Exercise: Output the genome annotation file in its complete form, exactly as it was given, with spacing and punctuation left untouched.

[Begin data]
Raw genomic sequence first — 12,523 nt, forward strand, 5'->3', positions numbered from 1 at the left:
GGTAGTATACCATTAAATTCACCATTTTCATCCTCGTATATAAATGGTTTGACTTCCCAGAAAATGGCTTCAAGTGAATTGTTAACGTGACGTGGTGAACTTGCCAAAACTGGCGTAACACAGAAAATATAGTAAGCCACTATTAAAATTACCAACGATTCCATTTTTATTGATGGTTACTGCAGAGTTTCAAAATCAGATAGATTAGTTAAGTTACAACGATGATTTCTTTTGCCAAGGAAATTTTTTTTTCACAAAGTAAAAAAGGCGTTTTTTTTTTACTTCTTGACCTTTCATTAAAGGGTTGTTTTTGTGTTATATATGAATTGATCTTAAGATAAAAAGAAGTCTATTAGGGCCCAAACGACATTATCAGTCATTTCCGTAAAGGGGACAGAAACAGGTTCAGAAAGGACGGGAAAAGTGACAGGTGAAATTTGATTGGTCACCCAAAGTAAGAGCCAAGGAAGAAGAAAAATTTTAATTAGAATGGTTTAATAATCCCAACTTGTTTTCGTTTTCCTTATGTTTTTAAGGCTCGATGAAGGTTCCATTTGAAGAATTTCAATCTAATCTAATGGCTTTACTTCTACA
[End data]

Raw genomic sequence first — 12,523 nt, forward strand, 5'->3', positions numbered from 1 at the left:
GGTAGTATACCATTAAATTCACCATTTTCATCCTCGTATATAAATGGTTTGACTTCCCAGAAAATGGCTTCAAGTGAATTGTTAACGTGACGTGGTGAACTTGCCAAAACTGGCGTAACACAGAAAATATAGTAAGCCACTATTAAAATTACCAACGATTCCATTTTTATTGATGGTTACTGCAGAGTTTCAAAATCAGATAGATTAGTTAAGTTACAACGATGATTTCTTTTGCCAAGGAAATTTTTTTTTCACAAAGTAAAAAAGGCGTTTTTTTTTTACTTCTTGACCTTTCATTAAAGGGTTGTTTTTGTGTTATATATGAATTGATCTTAAGATAAAAAGAAGTCTATTAGGGCCCAAACGACATTATCAGTCATTTCCGTAAAGGGGACAGAAACAGGTTCAGAAAGGACGGGAAAAGTGACAGGTGAAATTTGATTGGTCACCCAAAGTAAGAGCCAAGGAAGAAGAAAAATTTTAATTAGAATGGTTTAATAATCCCAACTTGTTTTCGTTTTCCTTATGTTTTTAAGGCTCGATGAAGGTTCCATTTGAAGAATTTCAATCTAATCTAATGGCTTTACTTCTACA